The Northwestern and its crew work to catch king crab on the Bering Sea during… (Rick Gershon, Discovery…)
Apart from hosting shows such as Discovery Channel's "Deadliest Catch" and History Channel's "Ice Road Truckers," Alaska isn't exactly a hotbed for film production.
But after the state implemented generous film incentives in 2009, Hollywood began to warm up to the Last Frontier, sending several new movie productions its way.
"The Frozen Ground," based on the real-life 1980s Alaskan hunt for serial killer Robert Hansen, became the most recent Hollywood feature to shoot in Alaska when cameras started rolling in Anchorage this week.
The film is being directed by Scott Walker, who also wrote the script, and stars John Cusack as Hansen and Nicolas Cage as the Alaska state trooper who tracked Hansen down. Emmett/Furla, Amber Entertainment and rapper 50 Cent, who plays a pimp in the film, are producing with Lionsgate and Grindstone Entertainment distributing the picture.
Shooting for six weeks, the production will film in and around the suburb where Hansen lived, in the northeast part of Anchorage, as well as in neighboring mountains where the killer took his victims, said the film's producer, Randall Emmett.
The project sought to stay true to the actual events of the story by filming in Alaska, but the decision to shoot in the distant state was ultimately a financial one. Emmett had considered splitting the production between Michigan and Louisiana, where the producer has taken advantage of filming incentive programs for past productions.
"But when we did the numbers, it made more sense to shoot in Alaska," Emmett said. "We're now talking about doing other films up there."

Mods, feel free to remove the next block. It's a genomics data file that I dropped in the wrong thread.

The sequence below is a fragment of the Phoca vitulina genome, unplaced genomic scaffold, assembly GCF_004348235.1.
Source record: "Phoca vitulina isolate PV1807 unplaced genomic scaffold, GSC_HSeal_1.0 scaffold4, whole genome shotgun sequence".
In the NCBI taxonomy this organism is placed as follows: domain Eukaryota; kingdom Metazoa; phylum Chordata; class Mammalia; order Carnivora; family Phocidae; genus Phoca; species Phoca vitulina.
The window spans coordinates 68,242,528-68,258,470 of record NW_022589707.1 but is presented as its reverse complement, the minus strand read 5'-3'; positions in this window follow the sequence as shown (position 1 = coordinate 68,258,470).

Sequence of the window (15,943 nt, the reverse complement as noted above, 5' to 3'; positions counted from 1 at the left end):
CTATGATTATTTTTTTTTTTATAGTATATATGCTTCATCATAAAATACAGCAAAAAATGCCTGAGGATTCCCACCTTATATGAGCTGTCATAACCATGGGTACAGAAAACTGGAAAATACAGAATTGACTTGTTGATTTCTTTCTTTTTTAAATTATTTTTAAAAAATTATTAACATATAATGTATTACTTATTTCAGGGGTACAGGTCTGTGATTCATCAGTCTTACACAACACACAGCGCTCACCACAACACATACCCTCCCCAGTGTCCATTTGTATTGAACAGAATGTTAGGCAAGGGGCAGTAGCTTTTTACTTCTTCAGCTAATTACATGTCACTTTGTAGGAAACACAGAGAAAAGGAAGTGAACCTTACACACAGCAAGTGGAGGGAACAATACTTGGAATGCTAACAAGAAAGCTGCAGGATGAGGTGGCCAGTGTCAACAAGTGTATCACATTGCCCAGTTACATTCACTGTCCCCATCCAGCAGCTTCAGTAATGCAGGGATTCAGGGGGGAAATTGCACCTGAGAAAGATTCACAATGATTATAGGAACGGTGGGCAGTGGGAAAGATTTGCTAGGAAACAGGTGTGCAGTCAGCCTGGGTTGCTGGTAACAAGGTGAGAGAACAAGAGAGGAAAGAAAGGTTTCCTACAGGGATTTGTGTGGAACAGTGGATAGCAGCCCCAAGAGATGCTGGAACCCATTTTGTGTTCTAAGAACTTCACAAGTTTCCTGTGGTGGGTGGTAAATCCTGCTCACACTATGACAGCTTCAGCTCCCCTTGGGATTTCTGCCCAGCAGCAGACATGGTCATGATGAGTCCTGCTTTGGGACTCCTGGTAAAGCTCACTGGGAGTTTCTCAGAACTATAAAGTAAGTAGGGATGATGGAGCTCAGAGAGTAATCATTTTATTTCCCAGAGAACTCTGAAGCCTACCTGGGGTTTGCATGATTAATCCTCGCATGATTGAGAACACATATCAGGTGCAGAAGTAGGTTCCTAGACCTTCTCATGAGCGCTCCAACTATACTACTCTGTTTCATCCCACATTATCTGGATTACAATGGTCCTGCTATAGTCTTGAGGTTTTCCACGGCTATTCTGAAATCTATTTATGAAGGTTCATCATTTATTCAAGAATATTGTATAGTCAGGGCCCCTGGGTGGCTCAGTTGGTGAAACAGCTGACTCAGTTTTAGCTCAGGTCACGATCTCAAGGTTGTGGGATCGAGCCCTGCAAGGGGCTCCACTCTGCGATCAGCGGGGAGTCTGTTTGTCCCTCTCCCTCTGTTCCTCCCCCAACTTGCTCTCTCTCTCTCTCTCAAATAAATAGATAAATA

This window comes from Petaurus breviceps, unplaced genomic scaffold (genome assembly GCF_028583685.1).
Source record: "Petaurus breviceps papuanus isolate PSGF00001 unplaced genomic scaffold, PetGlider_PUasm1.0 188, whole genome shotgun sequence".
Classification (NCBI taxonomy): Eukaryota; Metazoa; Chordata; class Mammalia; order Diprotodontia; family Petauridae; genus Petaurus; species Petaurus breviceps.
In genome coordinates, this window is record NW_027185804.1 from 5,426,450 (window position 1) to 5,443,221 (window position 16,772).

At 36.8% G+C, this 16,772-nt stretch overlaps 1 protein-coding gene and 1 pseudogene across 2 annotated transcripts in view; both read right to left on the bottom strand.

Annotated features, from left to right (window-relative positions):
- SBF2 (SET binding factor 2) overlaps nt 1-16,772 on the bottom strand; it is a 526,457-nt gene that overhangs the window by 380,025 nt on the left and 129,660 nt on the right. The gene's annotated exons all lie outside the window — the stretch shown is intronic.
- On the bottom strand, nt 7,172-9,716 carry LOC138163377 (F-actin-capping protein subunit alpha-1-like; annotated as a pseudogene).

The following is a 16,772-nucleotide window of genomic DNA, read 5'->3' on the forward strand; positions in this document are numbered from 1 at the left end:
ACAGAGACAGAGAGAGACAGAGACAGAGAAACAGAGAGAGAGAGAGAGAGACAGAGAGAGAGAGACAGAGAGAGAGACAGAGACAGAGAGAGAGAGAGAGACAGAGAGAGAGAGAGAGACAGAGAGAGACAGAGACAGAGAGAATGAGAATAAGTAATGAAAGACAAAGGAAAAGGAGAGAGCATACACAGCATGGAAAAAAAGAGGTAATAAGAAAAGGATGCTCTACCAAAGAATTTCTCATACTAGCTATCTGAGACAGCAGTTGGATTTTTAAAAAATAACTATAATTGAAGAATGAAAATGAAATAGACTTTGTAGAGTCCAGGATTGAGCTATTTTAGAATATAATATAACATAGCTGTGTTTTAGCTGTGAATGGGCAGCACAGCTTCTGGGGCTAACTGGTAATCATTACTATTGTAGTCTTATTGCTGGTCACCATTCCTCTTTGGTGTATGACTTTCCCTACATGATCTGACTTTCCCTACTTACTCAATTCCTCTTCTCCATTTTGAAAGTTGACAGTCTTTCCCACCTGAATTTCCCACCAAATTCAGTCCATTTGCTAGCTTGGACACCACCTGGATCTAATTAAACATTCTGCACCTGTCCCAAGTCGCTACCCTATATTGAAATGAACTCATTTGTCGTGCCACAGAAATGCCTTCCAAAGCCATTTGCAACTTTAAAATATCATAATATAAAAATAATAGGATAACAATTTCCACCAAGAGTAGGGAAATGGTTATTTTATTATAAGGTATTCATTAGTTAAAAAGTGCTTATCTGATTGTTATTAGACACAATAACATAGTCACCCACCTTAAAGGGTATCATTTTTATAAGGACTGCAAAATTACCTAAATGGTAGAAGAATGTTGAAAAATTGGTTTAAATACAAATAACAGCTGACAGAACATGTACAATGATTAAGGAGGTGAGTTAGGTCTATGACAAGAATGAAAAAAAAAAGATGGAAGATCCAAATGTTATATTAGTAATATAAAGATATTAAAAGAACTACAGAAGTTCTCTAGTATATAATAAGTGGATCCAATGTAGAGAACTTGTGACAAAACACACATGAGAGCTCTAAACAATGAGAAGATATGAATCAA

Filming future projects in Alaska, said the producer, would offset the hefty cost of shipping equipment and getting crews to the state. The budget for "The Frozen Ground" is in the $20 million to $30 million range, Emmett said.
As several other states' film incentive programs are being scaled back or eliminated, Alaska's tax rebate is expected to expand, according to Dave Worrell, development specialist at the Alaska Film Office. The $100-million program offers a 30% base credit toward qualified production expenses. Additional incentives for hiring Alaskans, filming in rural areas or shooting in winter can increase the possible credit to 44%.
Current incentives are set to expire in 2013, but a bill that would extend the program until 2023 and add an extra $200 million has unanimously passed the Alaska Senate and is awaiting approval from the state's House Finance Committee, which will vote on the bill next year.
According to Worrell and the Alaska Film Office's 2011 Report to the Legislature, 13 feature films pre-qualified for tax credits in the state's 2011 fiscal year, compared with just one in fiscal 2009, including Universal's "Big Miracle," starring Drew Barrymore, which was filmed in Alaska last year and is set for a February release.
Although crews remain scarce and infrastructure is lacking, Worrell said resources are steadily improving. For example, Evergreen Films, one of the production companies behind the $65-million "Walking With Dinosaurs 3D," which is currently filming in Alaska, has built a postproduction facility in Anchorage that will include a 50-by-50-foot green screen used to simulate backgrounds.
"We are seeing folks who grew up in Alaska and those who left coming back home to work," Worrell said.